13. Comparison of blood biochemics between acute myocardial infarction models with blood stasis and simple acute myocardial infarction models in rats

    International Nuclear Information System (INIS)

    Qu Shaochun; Yu Xiaofeng; Wang Jia; Zhou Jinying; Xie Haolin; Sui Dayun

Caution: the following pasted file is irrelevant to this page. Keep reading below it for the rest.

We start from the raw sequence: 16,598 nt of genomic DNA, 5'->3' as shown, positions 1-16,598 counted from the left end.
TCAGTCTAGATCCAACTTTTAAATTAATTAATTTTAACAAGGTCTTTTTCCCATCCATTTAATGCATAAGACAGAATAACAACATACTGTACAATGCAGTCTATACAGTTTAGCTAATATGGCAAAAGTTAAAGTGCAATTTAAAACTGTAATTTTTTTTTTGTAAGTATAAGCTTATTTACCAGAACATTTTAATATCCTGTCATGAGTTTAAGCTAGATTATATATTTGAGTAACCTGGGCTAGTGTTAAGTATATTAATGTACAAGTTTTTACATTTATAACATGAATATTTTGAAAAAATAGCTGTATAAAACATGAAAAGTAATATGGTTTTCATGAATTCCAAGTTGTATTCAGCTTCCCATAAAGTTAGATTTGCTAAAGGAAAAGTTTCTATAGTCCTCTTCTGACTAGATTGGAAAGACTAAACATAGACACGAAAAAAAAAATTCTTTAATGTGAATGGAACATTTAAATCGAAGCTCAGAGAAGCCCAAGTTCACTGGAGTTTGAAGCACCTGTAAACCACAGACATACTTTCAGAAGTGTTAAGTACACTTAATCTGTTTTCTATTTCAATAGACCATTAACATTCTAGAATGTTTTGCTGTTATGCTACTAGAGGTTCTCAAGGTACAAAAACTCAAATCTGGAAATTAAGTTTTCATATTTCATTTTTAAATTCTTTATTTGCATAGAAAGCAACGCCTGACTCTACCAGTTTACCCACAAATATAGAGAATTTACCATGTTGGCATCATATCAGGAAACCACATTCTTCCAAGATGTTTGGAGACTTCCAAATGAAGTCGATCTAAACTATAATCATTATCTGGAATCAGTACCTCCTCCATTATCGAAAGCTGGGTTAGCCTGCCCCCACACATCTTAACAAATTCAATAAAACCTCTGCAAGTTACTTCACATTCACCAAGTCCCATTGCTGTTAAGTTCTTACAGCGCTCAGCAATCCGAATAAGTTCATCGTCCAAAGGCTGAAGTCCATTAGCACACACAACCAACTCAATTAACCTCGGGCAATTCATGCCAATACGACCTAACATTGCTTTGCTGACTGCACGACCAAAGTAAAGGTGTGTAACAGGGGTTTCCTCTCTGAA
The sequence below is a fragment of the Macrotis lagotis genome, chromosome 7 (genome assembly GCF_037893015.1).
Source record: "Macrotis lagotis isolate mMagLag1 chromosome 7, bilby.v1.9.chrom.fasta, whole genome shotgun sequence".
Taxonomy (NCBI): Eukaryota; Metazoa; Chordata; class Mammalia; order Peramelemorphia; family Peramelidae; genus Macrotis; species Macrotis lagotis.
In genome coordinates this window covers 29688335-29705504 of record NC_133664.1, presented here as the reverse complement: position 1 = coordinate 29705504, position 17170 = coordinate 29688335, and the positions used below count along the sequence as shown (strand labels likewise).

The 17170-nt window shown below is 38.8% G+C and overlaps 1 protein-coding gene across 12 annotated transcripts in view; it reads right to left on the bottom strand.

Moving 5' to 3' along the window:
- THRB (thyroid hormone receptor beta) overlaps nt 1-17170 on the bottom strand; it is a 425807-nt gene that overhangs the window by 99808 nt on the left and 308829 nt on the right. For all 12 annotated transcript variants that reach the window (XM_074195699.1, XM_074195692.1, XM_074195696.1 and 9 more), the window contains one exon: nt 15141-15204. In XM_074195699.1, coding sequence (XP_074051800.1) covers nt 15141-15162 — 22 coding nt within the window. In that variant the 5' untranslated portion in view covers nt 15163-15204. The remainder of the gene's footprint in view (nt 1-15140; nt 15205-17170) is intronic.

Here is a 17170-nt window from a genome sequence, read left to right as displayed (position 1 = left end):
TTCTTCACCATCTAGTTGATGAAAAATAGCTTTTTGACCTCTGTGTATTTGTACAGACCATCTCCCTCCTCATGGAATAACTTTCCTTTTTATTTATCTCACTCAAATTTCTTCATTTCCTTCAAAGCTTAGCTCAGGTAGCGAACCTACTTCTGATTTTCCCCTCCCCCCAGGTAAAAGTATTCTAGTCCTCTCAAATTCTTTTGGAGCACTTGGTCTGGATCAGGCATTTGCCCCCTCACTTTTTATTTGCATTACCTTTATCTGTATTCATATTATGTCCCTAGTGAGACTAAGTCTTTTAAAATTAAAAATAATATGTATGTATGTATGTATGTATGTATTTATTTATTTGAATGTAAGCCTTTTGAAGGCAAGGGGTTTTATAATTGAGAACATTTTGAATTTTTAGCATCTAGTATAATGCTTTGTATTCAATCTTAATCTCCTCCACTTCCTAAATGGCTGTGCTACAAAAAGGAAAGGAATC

Objective: To construct the acute myocardial infarction models in rats with blood stasis and study the difference on blood biochemics between the acute myocardial infarction models with blood stasis and the simple acute myocardial infarction models. Methods: Wistar rats were randomly divided into control group, acute blood stasis model group, acute myocardial infarction sham operation group, acute myocardial infarction model group and of acute myocardial infarction model with blood stasis group. The acute myocardial infarction models under the status of the acute blood stasis in rats were set up. The serum malondialdehyde (MDA), nitric oxide (NO), free fatty acid (FFA), tumor necrosis factor-α (TNF-α) levels were detected, the activities of serum superoxide dismutase (SOD), glutathione peroxidase (GSH-Px) and the levels of prostacycline (PGI2), thromboxane A 2 (TXA 2 ) and endothelin (ET) in plasma were determined. Results: There were not obvious differences in MDA, SOD, GSH-Px and FFA between the acute myocardial infarction models with blood stasis in rats and the simple acute myocardial infarction models (P 2 and NO, and the increase extents of TXA 2 , ET and TNF-α in the acute myocardial infarction models in rats with blood stasis were higher than those in the simple acute myocardial infarction models (P 2 and NO, are significant when the acute myocardial infarction models in rats with blood stasis and the simple acute myocardial infarction models are compared. The results show that it is defective to evaluate pharmacodynamics of traditional Chinese drug with only simple acute myocardial infarction models. (authors)